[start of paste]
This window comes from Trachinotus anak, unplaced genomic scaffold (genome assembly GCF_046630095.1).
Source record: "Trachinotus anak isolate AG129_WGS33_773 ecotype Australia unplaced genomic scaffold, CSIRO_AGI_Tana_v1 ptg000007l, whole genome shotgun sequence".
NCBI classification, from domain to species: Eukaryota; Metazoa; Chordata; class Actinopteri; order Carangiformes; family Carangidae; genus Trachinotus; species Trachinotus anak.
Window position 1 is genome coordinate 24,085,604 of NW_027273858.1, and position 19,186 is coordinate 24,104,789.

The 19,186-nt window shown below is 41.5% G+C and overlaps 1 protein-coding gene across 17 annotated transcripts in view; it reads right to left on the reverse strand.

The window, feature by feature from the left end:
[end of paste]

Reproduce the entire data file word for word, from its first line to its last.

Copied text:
This window comes from Trachinotus anak, unplaced genomic scaffold (genome assembly GCF_046630095.1).
Source record: "Trachinotus anak isolate AG129_WGS33_773 ecotype Australia unplaced genomic scaffold, CSIRO_AGI_Tana_v1 ptg000007l, whole genome shotgun sequence".
NCBI classification, from domain to species: Eukaryota; Metazoa; Chordata; class Actinopteri; order Carangiformes; family Carangidae; genus Trachinotus; species Trachinotus anak.
Window position 1 is genome coordinate 24,085,604 of NW_027273858.1, and position 19,186 is coordinate 24,104,789.

The 19,186-nt window shown below is 41.5% G+C and overlaps 1 protein-coding gene across 17 annotated transcripts in view; it reads right to left on the reverse strand.

The window, feature by feature from the left end: